Still has his passport? The judge should order it surrendered to the court until a decision comes down, and restricting his movements to where he lives (ankle GPS monitoring system). Oh yea, if allowed free movement no working in the taxi or an Über type service.

If he hasn’t already obtained citizenship, and if he does get sentenced to prison, ship him out the day he is released without getting a chance to recover his property.. From prison directly to a plane.
commented 2019-06-01 01:49:14 -0400
JOHN GALT——you can get the second John Galt removed by e-mailing =
eitan@therebel.media
commented 2019-06-01 01:21:12 -0400
Did the main stream TV write off the Stabler Character? Because he was too offensive to the perps?
commented 2019-06-01 01:16:26 -0400
commented 2019-06-01 00:45:14 -0400
If it is confirmed rape, DNA proof, etc. Doesn’t matter where you are from, Cut Those Nutties OFF. From that moment on, once the word is out. How many more times in the future do you think it will have to be done? Problem solved. Always an easy solution to a problem.
commented 2019-06-01 00:39:00 -0400
Yes,James Risdon,you were a reporter….as you stated.I am speaking of direct involvement with the legal system.I have no problem with the rank and file aspect of police and other facets of our legal system.I am speaking of the upper echelon factions of the legal system.I do not speak of judges that “I have met”….I am speaking of judges that have directly been involved with cases that affected me…personally.
I think our armed forces and police personnel do an excellent job….especially given the constraints imposed by fraudulent interlopers at higher levels and this includes judges.I said frustration is a common denominator among Canadian citizens and I stand by this.
Our “justice” system is not (in it’s present state) the “finest since the dawn of time”. I do think,however,that you have an agenda with your appearance on this comment board……
commented 2019-06-01 00:35:31 -0400
Castration by shotgun works best with no chance of reversal.
commented 2019-06-01 00:16:48 -0400
Right, no chemical castration in Canada except in men who don’t want their penis anymore, and according to the queer community there seem to be a growing number of those. But as a treatment for sex offenders they use it in the following countries.(same wiki link)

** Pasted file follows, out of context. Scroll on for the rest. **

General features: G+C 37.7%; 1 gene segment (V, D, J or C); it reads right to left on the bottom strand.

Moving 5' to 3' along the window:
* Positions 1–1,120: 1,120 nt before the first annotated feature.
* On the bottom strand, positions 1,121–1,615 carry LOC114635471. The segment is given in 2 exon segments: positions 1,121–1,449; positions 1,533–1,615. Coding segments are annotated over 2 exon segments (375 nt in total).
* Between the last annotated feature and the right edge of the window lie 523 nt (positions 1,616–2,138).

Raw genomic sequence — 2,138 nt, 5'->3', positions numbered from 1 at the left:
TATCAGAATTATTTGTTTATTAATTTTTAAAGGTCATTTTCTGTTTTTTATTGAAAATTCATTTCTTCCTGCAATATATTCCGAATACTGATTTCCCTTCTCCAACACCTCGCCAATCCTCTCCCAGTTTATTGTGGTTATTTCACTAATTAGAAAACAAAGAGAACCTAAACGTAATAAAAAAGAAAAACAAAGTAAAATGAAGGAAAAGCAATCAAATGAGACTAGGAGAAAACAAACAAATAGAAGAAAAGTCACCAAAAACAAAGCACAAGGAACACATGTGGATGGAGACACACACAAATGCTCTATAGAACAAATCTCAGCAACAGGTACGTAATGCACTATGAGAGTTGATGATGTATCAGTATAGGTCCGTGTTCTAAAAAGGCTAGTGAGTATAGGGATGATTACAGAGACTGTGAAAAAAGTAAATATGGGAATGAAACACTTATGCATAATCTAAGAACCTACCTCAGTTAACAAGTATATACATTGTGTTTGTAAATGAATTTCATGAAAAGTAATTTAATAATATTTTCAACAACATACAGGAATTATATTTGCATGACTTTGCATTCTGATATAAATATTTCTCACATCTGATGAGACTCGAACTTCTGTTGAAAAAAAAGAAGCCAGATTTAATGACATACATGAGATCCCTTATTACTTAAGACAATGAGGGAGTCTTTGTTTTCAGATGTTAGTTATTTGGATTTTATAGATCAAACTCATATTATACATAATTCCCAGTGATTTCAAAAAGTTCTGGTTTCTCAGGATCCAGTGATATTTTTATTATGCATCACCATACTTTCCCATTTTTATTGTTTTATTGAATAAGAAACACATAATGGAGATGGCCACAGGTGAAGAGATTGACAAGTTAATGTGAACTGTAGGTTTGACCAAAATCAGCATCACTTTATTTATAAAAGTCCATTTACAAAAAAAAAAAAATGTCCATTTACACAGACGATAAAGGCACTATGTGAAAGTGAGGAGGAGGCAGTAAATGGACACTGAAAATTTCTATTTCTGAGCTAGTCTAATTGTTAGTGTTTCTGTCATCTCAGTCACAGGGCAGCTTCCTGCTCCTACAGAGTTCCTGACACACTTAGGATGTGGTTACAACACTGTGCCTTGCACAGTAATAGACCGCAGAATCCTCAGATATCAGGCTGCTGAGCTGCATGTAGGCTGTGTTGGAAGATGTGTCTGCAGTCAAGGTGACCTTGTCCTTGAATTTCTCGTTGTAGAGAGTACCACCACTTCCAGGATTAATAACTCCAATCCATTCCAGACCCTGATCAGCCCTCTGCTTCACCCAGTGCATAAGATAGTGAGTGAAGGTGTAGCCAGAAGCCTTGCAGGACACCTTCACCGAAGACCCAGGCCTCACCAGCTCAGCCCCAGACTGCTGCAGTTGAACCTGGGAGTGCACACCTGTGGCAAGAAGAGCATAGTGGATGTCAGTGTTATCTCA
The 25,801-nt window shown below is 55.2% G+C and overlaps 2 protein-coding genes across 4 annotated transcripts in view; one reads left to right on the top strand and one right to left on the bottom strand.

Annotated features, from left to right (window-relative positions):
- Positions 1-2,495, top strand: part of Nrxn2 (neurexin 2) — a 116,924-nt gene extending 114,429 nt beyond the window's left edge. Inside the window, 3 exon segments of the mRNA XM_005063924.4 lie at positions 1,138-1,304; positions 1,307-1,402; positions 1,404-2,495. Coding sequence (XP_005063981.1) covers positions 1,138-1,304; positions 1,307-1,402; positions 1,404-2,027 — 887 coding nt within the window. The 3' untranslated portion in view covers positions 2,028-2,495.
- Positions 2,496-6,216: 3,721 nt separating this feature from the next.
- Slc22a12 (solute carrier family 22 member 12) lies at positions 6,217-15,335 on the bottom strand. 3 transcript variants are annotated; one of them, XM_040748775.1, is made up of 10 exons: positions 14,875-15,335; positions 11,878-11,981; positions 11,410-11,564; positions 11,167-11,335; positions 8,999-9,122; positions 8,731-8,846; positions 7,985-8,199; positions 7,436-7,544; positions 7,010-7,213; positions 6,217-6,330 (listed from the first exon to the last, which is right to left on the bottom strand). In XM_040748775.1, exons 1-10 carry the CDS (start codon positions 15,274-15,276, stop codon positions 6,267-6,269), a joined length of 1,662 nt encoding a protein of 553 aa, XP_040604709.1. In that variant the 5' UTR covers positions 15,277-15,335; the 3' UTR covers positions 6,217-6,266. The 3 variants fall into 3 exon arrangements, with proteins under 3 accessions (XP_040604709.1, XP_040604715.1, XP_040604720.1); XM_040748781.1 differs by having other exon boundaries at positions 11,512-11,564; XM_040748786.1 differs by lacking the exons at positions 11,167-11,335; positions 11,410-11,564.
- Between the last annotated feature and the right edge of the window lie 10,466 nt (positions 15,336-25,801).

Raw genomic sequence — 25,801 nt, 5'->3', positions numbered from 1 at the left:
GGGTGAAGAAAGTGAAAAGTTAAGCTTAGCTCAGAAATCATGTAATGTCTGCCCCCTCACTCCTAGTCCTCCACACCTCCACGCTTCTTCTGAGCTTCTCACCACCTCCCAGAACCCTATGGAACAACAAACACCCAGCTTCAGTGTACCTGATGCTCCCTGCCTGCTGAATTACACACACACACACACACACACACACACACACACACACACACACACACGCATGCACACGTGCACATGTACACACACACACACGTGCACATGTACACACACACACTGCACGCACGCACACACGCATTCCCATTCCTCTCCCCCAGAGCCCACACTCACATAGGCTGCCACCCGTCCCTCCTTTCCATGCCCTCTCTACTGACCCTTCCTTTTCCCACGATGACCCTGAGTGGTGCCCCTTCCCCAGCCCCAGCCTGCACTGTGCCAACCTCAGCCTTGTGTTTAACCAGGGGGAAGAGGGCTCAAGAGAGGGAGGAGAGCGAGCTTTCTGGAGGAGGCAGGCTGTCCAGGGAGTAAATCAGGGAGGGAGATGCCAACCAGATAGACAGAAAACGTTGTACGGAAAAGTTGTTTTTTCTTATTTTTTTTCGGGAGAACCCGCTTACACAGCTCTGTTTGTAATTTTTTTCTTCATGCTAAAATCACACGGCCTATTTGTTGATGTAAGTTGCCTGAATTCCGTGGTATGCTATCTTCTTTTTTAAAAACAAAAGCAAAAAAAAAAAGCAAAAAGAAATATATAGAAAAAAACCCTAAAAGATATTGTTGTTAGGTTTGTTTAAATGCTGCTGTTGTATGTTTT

Argentina
Australia
Europe
India
Indonesia
Israel
New Zealand
Russia
South Korea
United States
commented 2019-06-01 00:05:47 -0400
Maybe you are that new centrist kind of conservative, thinks more like a liberal, not much difference.
commented 2019-06-01 00:03:26 -0400
.. chemically castrated they wouldn’t rape in the first place.
Rather die? Don’t rape.
commented 2019-06-01 00:01:17 -0400
“They are also stupid punishments. A man who knows he is about to be arrested for sexual assault and knows the punishment is castration will probably do just about anything to avoid capture and so become much, much more violent. Every man I know would probably prefer to be killed than to be castrated. So making castration the punishment for sexual assault would only make these criminals all that much more dangerous and lead to more loss of life and property damage. " – JAMES RISDON

I someone knew they would be CHEMICALLY
commented 2019-05-31 23:12:29 -0400
commented 2019-05-31 23:06:19 -0400
And oh.. James Risdon.. Was Bernardo and Homolka worrying about the death sentence or castration? Nope.. there wasn’t that worry was there?.. he and his partner in crime did it anyways…. Several times.
commented 2019-05-31 22:21:45 -0400
This guy was let off the hook in a previous trial, specifically b/c he’s Muslim, same as the Edmonton assaulter and others. He claimed he had ‘prior consent’, as she was passed out in the back seat. Problem is, the SCC had already decided that consent must be ‘on-going’, and we all know a gal can’t consent if she’s that drunk. So no question it was a political ruling.
commented 2019-05-31 22:10:43 -0400
Hey James Risdon.. your reply to Liza Rosie.. “Thanks for the chuckle.” You have some valid points.. But.. What about clear and absolute proof.. such as the goof Paul Bernardo and the other sick thing? Bernardo is kicking back in a private suite watching his favorite flick…. well the other has a family and pretending to be a soccer mom…….
commented 2019-05-31 21:48:06 -0400
Hey.